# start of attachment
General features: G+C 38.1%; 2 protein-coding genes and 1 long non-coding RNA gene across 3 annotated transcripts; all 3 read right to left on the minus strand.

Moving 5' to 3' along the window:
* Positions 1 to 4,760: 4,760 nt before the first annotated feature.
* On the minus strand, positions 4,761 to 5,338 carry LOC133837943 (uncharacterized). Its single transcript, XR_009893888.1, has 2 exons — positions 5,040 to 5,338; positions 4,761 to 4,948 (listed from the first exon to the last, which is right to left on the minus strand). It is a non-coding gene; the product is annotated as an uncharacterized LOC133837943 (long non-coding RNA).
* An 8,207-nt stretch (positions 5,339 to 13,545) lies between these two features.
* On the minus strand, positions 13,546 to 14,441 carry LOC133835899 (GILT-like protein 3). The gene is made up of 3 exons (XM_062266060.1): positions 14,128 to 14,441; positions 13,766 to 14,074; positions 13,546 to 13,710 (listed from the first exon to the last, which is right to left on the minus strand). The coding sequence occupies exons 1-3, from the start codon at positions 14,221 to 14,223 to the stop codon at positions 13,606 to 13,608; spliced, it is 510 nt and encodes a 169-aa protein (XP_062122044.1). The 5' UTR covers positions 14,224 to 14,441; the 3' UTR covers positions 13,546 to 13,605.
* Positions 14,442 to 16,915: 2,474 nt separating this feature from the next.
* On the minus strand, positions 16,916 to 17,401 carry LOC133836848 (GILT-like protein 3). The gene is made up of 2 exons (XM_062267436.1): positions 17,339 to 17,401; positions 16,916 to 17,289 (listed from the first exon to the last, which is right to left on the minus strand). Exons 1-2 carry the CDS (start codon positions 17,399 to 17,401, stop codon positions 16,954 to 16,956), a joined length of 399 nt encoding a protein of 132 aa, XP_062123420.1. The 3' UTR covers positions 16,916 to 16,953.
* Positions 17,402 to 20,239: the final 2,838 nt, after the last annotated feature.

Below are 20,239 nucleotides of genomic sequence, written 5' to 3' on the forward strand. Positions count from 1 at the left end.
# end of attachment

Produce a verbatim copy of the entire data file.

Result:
General features: G+C 38.1%; 2 protein-coding genes and 1 long non-coding RNA gene across 3 annotated transcripts; all 3 read right to left on the minus strand.

Moving 5' to 3' along the window:
* Positions 1 to 4,760: 4,760 nt before the first annotated feature.
* On the minus strand, positions 4,761 to 5,338 carry LOC133837943 (uncharacterized). Its single transcript, XR_009893888.1, has 2 exons — positions 5,040 to 5,338; positions 4,761 to 4,948 (listed from the first exon to the last, which is right to left on the minus strand). It is a non-coding gene; the product is annotated as an uncharacterized LOC133837943 (long non-coding RNA).
* An 8,207-nt stretch (positions 5,339 to 13,545) lies between these two features.
* On the minus strand, positions 13,546 to 14,441 carry LOC133835899 (GILT-like protein 3). The gene is made up of 3 exons (XM_062266060.1): positions 14,128 to 14,441; positions 13,766 to 14,074; positions 13,546 to 13,710 (listed from the first exon to the last, which is right to left on the minus strand). The coding sequence occupies exons 1-3, from the start codon at positions 14,221 to 14,223 to the stop codon at positions 13,606 to 13,608; spliced, it is 510 nt and encodes a 169-aa protein (XP_062122044.1). The 5' UTR covers positions 14,224 to 14,441; the 3' UTR covers positions 13,546 to 13,605.
* Positions 14,442 to 16,915: 2,474 nt separating this feature from the next.
* On the minus strand, positions 16,916 to 17,401 carry LOC133836848 (GILT-like protein 3). The gene is made up of 2 exons (XM_062267436.1): positions 17,339 to 17,401; positions 16,916 to 17,289 (listed from the first exon to the last, which is right to left on the minus strand). Exons 1-2 carry the CDS (start codon positions 17,399 to 17,401, stop codon positions 16,954 to 16,956), a joined length of 399 nt encoding a protein of 132 aa, XP_062123420.1. The 3' UTR covers positions 16,916 to 16,953.
* Positions 17,402 to 20,239: the final 2,838 nt, after the last annotated feature.

Below are 20,239 nucleotides of genomic sequence, written 5' to 3' on the forward strand. Positions count from 1 at the left end.